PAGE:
Athi people. The Athi (sing. Mwathi, pl. A-Athi) were an ethnic group who lived around Mount Kenya up to and during the eighteenth and possibly nineteenth centuries. Many of their traditions have been captured among the Meru and Kikuyu people of Kenya. According to Meru traditions, the Athi were predated in their areas of occupation by the Agumba people.
History of Athi people
According to Meru traditions recorded by Fadiman, the period of entry onto Mount Kenya is recalled as the time of ax and fire-stick. As the hunters ventured into the forest zone, each “Mwathi…marked of a specific hunting region, often adjacent to that of hunter neighbors from other clans. Using ‘ax, red clay, and fire-stick’ to stake his claim”. The hunters then progressed ‘west’ (uphill) into the forest in search of both meat and honey, making sure to remain within their self selected boundaries.
Meru traditions aver that the forest hunters of this era were armed, “only with small bows, axes and iron knives”. They “declare that no forest hunter of this era used either shield or spear. Instead they relied on magic to protect them…”.
Way of life
Traditions recorded by Fadiman (1994) portray the Athi as hunters. A common reference to meat and honey point to these being the Athi staples.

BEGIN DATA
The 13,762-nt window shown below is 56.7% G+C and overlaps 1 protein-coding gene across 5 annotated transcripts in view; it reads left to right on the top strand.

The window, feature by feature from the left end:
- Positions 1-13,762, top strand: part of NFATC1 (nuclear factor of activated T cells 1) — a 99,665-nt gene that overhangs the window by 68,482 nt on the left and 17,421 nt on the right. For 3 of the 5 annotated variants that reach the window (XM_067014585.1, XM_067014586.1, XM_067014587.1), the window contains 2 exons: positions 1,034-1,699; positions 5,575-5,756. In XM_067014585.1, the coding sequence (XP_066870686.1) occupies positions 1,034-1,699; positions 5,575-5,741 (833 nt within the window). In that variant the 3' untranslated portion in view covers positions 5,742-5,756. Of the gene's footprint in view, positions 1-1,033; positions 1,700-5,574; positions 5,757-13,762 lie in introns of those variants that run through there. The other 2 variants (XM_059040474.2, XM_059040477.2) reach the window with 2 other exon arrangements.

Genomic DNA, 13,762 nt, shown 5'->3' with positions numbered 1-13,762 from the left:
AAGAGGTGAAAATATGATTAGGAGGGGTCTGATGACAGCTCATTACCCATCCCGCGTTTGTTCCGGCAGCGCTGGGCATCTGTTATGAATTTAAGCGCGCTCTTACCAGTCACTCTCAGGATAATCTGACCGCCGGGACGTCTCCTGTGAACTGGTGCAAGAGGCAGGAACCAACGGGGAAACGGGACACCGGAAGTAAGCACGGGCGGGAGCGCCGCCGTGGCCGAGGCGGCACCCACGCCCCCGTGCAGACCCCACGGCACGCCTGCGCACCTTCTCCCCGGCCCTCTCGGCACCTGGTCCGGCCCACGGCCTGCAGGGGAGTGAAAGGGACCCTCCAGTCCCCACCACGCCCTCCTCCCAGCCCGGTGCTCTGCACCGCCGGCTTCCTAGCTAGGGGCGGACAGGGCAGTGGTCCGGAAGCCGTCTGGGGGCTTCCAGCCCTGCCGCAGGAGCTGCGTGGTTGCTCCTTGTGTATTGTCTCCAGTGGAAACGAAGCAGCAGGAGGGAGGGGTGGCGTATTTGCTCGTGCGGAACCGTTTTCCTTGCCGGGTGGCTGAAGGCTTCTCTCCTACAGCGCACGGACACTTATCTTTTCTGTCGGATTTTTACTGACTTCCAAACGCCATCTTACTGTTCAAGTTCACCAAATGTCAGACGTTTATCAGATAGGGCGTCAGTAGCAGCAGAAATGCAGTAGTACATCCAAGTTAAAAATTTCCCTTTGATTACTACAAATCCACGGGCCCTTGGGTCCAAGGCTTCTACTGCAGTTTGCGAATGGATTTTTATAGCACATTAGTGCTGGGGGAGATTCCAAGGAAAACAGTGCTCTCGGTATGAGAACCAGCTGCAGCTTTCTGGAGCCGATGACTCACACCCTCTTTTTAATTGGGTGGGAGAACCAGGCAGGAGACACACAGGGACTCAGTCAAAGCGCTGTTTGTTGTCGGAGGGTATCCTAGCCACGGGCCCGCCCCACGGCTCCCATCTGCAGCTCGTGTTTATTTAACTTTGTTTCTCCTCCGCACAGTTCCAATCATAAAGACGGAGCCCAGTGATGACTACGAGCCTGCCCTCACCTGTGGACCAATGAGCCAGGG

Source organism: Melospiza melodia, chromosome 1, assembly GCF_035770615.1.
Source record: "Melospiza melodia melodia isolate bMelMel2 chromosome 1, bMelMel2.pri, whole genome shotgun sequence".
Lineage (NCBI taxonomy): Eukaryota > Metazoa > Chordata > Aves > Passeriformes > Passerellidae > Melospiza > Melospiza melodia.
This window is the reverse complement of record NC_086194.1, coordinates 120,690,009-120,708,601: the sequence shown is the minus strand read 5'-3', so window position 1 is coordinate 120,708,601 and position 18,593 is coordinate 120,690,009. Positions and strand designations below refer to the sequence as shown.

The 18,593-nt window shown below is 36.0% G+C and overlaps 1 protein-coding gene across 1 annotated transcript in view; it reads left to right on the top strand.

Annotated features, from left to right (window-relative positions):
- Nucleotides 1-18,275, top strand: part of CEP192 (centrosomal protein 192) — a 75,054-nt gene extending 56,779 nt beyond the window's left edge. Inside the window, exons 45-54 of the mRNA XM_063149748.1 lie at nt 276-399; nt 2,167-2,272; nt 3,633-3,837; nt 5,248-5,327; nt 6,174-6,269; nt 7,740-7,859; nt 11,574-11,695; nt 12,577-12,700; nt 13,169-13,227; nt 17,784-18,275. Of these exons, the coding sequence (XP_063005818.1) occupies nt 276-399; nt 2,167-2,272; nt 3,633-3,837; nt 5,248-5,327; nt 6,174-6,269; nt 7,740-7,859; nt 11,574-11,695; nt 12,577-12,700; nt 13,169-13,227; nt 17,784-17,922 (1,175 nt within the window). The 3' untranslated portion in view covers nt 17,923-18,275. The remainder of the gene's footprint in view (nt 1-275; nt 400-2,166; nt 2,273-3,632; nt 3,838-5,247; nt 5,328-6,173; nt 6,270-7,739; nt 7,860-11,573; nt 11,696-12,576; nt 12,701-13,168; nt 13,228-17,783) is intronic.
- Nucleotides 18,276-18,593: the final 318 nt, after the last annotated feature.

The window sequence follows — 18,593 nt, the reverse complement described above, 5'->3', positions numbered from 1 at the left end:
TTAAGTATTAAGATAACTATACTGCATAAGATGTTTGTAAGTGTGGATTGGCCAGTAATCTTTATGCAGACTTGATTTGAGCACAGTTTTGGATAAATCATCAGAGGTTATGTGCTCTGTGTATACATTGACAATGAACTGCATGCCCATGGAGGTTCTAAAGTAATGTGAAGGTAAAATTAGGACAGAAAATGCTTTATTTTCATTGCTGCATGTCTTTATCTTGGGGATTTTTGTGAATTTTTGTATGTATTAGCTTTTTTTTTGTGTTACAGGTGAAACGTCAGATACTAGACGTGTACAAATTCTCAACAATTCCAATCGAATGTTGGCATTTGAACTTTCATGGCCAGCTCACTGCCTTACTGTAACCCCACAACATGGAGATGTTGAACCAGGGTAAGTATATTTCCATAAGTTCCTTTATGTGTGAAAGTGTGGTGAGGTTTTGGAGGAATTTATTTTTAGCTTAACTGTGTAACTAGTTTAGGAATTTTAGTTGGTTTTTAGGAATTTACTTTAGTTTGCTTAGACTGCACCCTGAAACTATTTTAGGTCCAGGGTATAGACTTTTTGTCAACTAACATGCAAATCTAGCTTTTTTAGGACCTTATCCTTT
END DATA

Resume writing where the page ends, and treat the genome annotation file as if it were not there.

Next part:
In both Meru and Kikuyu traditions, the Athi are remembered as forest dwellers. Athi traditions recorded in Meru, i.e “the more permanent hunting encampments”, indicate that the Athi were partly mobile and lived in a hunting camp setup.
According to Athi traditions captured in Meru, the Athi were armed with small bows, axes and iron knives when they first ventured into the montane forest at the base of Mount Kenya.
The Athi of Kikuyu tradition traded meat and skins for agricultural products from their neighbors.
Athi people Land use rights
According to Meru tradition, the Athi demarcated hunting zones and defined them as belonging to a hunter or clan. These zones were demarcated using a ‘fire-stick’.
During the 1700s, the ‘fire-stick’ demarcation system appears to have been fused with the cursing rituals of the Agumba resulting in a witchcraft ritual known as ‘Ndindi’, essentially a stick which was curved with clan markings and smeared with bright red-ochre to enhance visibility. This stick was ‘communally cursed’ then used to demarcate the hunting zones of the using community.
In Kikuyu tradition, the Athi are recalled as having sold the Kikuyu land in the Kabete region. They were partially assimilated into this community and as late as 1983, groups of Athi were thought to be resident in the Rift Valley region of Kenya.
Athi people Diaspora
The Athi are in some accounts associated with the Okiek people.